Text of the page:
Thyroid UK
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How to split my dose of NDT

For now, my morning dose it' s 1/2 grn.ndt +75mcg T4(sintetic levo) and I do not feel fully recovered yet (I feel fine in the morning but towards afternoon it spoil everything). The levo dose was 115mcg (aprox) and had obvious symptoms of hypo...

I intend in the future to switch totally to NDT and I want to split my dose but I don' t know how.

Few questions; at what time should I take the second dose, the second dose should be less than or equal to the first dose, when I want to increase should increase both doses at once ?

Thank you.

5 Replies

Why do you want to split your dose of NDT. Many, I know split T3 but I believe NDT is to be taken like levothyroxine - once daily. If you want to separate I would take NDT in one dose and take T4 later on, remember to have an empty stomach and leave about 2 hours after eating to take T4. I think the T3 in the NDT will be better utilised in one dose.


I saw that many here do the same(split doses).

I suppose it is more easily tolerated the T3 in the NDT.


T3 is the most gentle of thyroid hormones and is the Active hormone required in every one of our receptor cells. Each receptor cell has to be saturated and then its work begins after that and lasts between 1 to 3 days. This is an excerpt:-

Dr. Lowe: First, let me clarify an important point: Our treatment protocol does not consist solely of patients using T3. Only two groups of our patients use T3. One group is patients who appear to have thyroid hormone resistance. The other group is hypothyroid patients who fail to benefit from desiccated thyroid. Our other patients use desiccated thyroid as part of their metabolic rehabilitation regimen. (We don’t, of course, waste time any more trying T4 alone; it’s too seldom of any use.)

Now, to address your rheumatologist’s assertion that T3 is dangerous, and his implication that amitriptyline is not. I think the best way to reply to him is to quote publications that are available to him. In the USA, when patients get their prescriptions filled for T3 (usually the brand Cytomel), the pharmacist usually gives them a leaflet on the product. The leaflet contains the following statement:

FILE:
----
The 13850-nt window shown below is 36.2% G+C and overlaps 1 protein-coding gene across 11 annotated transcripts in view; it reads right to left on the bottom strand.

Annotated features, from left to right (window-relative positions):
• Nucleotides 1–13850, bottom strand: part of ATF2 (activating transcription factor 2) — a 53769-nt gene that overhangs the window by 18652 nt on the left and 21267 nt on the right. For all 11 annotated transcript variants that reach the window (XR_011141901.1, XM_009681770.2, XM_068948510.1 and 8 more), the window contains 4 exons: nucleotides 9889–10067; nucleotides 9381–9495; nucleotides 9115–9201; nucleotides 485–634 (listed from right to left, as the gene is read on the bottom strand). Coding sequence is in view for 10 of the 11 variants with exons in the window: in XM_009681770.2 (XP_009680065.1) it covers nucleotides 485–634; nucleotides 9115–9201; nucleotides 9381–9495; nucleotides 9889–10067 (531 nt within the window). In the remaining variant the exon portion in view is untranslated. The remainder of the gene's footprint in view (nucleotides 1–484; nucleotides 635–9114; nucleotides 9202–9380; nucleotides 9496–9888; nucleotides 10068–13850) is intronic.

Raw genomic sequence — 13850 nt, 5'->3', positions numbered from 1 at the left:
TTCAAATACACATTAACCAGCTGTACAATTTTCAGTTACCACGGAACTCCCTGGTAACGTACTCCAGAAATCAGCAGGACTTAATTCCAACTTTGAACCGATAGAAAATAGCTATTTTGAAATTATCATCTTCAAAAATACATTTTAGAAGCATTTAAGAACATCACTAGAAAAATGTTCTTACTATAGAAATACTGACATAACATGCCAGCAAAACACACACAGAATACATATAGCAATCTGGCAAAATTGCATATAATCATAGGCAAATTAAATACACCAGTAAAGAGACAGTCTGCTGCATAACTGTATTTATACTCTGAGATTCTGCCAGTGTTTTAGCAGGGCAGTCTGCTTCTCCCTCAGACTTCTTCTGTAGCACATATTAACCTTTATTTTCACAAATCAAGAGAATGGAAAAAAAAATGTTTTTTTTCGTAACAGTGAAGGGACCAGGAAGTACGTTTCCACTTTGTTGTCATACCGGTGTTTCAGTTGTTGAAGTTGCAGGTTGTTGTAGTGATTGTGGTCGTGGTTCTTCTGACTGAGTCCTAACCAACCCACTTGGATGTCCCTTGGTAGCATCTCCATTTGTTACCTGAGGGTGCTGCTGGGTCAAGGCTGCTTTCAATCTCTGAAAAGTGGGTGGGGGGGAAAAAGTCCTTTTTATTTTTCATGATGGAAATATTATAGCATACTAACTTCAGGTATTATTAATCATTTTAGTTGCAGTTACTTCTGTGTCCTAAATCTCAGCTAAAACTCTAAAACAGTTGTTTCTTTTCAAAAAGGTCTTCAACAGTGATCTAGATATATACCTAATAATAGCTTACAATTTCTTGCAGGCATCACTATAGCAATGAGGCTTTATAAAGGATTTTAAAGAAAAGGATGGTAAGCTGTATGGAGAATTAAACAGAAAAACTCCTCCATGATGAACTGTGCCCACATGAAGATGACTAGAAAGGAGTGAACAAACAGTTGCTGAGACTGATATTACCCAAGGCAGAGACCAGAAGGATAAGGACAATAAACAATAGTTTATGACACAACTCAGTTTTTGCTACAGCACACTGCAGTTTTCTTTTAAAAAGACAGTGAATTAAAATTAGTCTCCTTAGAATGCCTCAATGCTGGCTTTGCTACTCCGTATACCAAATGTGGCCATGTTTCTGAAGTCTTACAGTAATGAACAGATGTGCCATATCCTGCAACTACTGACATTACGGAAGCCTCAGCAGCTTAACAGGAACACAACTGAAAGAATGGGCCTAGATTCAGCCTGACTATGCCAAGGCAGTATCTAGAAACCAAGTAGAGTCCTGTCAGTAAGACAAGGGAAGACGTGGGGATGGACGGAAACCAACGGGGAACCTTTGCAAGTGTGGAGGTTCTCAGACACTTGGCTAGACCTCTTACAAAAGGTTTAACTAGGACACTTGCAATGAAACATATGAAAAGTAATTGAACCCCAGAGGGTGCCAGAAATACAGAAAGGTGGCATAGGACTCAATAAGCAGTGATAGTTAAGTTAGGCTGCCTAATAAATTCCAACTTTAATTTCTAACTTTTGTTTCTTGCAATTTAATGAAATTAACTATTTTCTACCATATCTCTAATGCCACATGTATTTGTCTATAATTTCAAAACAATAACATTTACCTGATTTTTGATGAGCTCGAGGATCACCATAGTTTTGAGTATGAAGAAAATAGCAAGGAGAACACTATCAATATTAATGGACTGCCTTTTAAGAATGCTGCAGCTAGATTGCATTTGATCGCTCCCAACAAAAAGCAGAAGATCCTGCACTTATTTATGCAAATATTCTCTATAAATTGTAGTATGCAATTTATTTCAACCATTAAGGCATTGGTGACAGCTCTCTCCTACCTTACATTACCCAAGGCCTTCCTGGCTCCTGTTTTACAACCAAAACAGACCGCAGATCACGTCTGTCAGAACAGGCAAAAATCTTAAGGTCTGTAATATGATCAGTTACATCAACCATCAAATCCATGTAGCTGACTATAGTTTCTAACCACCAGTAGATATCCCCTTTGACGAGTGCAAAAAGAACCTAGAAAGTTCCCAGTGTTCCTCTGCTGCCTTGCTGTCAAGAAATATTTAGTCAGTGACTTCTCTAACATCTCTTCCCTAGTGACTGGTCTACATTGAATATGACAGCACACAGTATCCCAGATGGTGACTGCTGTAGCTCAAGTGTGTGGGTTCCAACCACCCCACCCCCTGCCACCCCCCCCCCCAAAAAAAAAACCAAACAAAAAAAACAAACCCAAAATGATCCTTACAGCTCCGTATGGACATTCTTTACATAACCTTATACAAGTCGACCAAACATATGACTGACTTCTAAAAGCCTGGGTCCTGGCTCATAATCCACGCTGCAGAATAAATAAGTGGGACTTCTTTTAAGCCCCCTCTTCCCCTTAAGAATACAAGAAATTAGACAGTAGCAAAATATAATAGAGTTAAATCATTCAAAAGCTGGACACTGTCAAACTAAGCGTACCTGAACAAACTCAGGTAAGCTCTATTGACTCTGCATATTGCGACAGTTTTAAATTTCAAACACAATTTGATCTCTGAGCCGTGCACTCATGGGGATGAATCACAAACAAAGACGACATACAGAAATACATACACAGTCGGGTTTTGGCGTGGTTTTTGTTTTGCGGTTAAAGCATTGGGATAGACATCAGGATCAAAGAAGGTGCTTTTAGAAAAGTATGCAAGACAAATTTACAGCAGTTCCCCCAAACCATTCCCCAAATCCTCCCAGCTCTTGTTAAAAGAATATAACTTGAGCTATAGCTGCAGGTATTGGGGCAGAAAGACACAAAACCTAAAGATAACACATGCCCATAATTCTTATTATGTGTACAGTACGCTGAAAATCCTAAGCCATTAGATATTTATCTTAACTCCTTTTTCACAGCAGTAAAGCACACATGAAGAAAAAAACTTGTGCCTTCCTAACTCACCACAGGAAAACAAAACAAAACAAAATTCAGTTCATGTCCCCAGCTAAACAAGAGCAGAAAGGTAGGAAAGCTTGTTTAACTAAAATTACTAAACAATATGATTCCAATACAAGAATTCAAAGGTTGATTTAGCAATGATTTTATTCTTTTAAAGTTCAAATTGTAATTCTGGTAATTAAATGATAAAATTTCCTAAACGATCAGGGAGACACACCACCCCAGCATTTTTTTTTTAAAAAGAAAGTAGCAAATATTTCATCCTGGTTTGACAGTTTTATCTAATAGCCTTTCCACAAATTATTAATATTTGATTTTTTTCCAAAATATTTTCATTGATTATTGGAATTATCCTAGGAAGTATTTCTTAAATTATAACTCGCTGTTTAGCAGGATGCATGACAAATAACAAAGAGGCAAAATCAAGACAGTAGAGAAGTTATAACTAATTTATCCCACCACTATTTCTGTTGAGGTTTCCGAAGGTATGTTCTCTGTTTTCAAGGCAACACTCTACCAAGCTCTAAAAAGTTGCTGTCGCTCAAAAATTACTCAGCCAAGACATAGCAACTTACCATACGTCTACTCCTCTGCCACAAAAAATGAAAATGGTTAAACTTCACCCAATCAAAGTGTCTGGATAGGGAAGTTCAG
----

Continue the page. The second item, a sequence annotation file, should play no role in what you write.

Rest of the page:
"NO COMMON SIDE EFFECTS HAVE BEEN REPORTED with the proper use of this medicine." (Medi-Span, Inc.: Database Version 97.2. Data © 1997.)

This statement makes a fact perfectly clear: When used sensibly, T3 is extraordinarily safe among prescribed drugs. When I say extraordinarily safe, I’m comparing T3 with drugs such as the amitriptyline which your rheumatologist prescribes for you. Below is a list of potential harmful effects of amitriptyline. This list comes from the Physician’s Desk Reference, 53rd edition, Medical Economics Company, Inc., Montvale, 1999, page 3418.


This means that without the researchers or patients knowing when, the patients were switched from T3 to placebos and back again. The studies showed clearly that in general, when patients were taking T3, their status improved, and when taking placebos, their status worsened.

These clinical and experimental findings argue against that idea of "cycling" enabling patients to maintain improvement after stopping their use of T3. With increases and decreases in dosage, the only thing that has cycled in our patients is their fibromyalgia status. So, do I believe that "cycling" will "cure" cellular resistance to thyroid hormone? Unequivocally, no!

Third, the leaflet on Cytomel pharmacies give patients when they fill their prescriptions states, "POSSIBLE SIDE EFFECTS: NO COMMON SIDE EFFECTS HAVE BEEN REPORTED with proper use of this medication." This information is accurate—when plain, full-strength, one-time-per-day doses of T3 are used properly, there are no adverse effects. The only adverse effects occur when a patient takes a dosage that for her is excessive.

Of course people can please themselves in whatever they want to do.


Thanks for the good information .

It might not be bad to take a little dose of NDT in the morning and the my levo in the evening...

pff it's hard, I do not know what to think...


Adin, Many people split NDT dose x 2 because it spreads the T3 more evenly. It's fine to take Levothyroxine and NDT together in the morning. Add a second dose of half grain NDT an hour or two before you experience your afternoon slump. If you increase NDT further add half grain to morning dose or split into 1/4 grain added to each dose. You'll need to experiment to see which suits you best.

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